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Friday, October 2, 2020



Multiple endocrine neoplasia type 1

Three tumour types predominate in MEN-1 (Figure 33.1):

1.       Parathyroid adenomas (90–100%)

2.       Pancreatic neuroendocrine tumours (NETs; 30–75%)

3.       Pituitary adenomas (40%).

Genetic testing

The presence of two out of these three main tumours establishes a working diagnosis of MEN-1. It has a prevalence of roughly 1 in 10 000 and is inherited as an autosomal dominant trait. The MEN1 gene is located on chromosome 11q13. Genetic testing for mutations should be considered in an index case with at least two out of the three main MEN-1 related tumours, and extended to asymptomatic first degree relatives if positive. Genetic testing should also be considered in patients with multiple parathyroid tumours at a young age, recurrent hyperparathyroidism, gastrinoma or multiple islet cell tumours, and in familial hyperparathyroidism (Chapter 16).

Primary hyperparathyroidism

Primary hyperparathyroidism is the presenting feature in most patients, reaching 100% penetrance by the age of 50. Measurement of PTH and calcium should therefore commence on an annual basis from age 8 in a known carrier. The treatment is parathyroid surgery, although the timing and extent of surgery needs to be considered on an individual basis. Options are near-total parathyroidectomy, which will ultimately require re-operation because of growth of residual tissue, or total parathyroidectomy, needing lifelong vitamin D replacement.

Pituitary tumours

Although all types of pituitary adenomas can occur in patients with MEN-1, prolactinomas (60%) and somatotroph adenomas (30%, causing acromegaly) account for the majority. Measurement of prolactin and IGF-1 should therefore be performed annually in mutation carriers. Imaging (MRI) and treatment should proceed along the same lines as for sporadic adenomas.

Pancreatic NETs

Islet cell NETs are usually multicentric. Gastrinomas (usually arising in the duodenal submucosa) are the most common and are managed with high dose proton pump inhibitors with or without surgery. Other tumour types, including non-functioning NETs, can require surgery depending on size and symptoms. Screening with annual fasting gut hormone profile and MRI every 1–3 years should commence from age 20.



Multiple endocrine neoplasia type 2

MEN-2, which occurs because of mutations in the RET gene and is inherited in an autosomal dominant manner, is characterised by (Figure 33.2):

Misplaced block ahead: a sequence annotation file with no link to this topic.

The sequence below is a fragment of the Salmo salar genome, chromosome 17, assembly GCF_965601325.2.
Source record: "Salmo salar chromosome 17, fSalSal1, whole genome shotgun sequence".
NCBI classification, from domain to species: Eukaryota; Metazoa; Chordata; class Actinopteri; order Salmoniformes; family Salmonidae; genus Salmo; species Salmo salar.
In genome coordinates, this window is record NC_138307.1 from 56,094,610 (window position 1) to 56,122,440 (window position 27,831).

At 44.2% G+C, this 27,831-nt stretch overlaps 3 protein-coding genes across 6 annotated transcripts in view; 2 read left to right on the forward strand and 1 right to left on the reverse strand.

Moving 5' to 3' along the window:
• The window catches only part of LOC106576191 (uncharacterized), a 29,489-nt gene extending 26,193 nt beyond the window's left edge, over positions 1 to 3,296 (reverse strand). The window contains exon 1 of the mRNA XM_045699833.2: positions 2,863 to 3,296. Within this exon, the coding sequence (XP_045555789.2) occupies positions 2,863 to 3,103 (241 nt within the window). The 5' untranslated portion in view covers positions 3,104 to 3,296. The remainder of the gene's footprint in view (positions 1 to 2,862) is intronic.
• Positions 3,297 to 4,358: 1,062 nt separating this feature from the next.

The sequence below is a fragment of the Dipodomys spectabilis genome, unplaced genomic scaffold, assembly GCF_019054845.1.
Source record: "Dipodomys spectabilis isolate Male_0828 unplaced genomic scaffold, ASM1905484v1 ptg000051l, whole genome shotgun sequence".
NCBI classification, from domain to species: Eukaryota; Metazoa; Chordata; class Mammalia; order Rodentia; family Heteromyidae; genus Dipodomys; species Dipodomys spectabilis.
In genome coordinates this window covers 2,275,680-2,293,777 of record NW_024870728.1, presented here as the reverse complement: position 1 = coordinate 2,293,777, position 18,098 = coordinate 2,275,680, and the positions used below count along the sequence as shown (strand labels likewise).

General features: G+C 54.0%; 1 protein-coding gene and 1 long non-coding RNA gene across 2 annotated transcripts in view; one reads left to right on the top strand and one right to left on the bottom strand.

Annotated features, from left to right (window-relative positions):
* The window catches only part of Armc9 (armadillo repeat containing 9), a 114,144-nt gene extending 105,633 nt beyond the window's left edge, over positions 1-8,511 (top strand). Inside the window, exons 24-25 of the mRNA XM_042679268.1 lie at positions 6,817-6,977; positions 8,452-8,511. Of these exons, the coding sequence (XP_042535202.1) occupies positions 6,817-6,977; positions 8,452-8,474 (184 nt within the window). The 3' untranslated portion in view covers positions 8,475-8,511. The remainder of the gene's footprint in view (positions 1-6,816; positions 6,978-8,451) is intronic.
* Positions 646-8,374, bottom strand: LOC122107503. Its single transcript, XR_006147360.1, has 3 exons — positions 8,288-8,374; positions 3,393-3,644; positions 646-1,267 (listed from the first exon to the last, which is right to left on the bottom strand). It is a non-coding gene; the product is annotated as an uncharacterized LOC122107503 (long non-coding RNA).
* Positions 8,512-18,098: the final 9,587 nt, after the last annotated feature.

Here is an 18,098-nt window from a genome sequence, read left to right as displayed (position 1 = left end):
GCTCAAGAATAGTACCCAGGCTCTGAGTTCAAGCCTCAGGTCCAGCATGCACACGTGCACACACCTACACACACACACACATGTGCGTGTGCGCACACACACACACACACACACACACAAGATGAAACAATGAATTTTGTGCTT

Medullary thyroid carcinoma (MTC; 100%)

       Phaeochromocytoma (0–50%)

       Parathyroid adenomas (0–20%).

It is subdivided along phenotypic lines into MEN-2a (75% cases) and several rare variants, including familial MTC and MEN-2b (characterised by a Marfanoid body habitus, intestinal and mucosal ganglioneuromas). In contrast to MEN-1, there is a strong relationship between genotype and phenotype in MEN-2. This has important practical implications in relation to the timing of thyroidectomy, which should be undertaken in the first year, first 5 years, or later depending on the ‘risk’ group of the RET mutation. Phaeochromocytoma is screened for annually with measurement of metanephrines and managed as per sporadic disease. Hyperparathyroidism usually runs a mild course but can be managed with subtotal parathyroidectomy.


Carney complex

This is a rare autosomal dominant condition characterised by spotty skin pigmentation, cardiac myxomas, peripheral nerve lesions and one or more endocrine disorders, of which Cushing’s syndrome caused by primary pigmented adrenal disease is the most common. GH-secreting tumours, testicular, ovarian and thyroid tumours (benign or malignant) are other recognised manifestations.


McCune–Albright syndrome

This syndrome, which arises from a somatic mutation in the GNAS1 gene, is characterised by the triad of cafĂ© au lait patches (Figure 33.3), polyostotic fibrous dysplasia (Figure 33.4) and multiple endocrinopathies: precocious puberty, gigantism hyperprolactinaemia, thyroid nodules and yperthyroidism, and Cushing’s syndrome.

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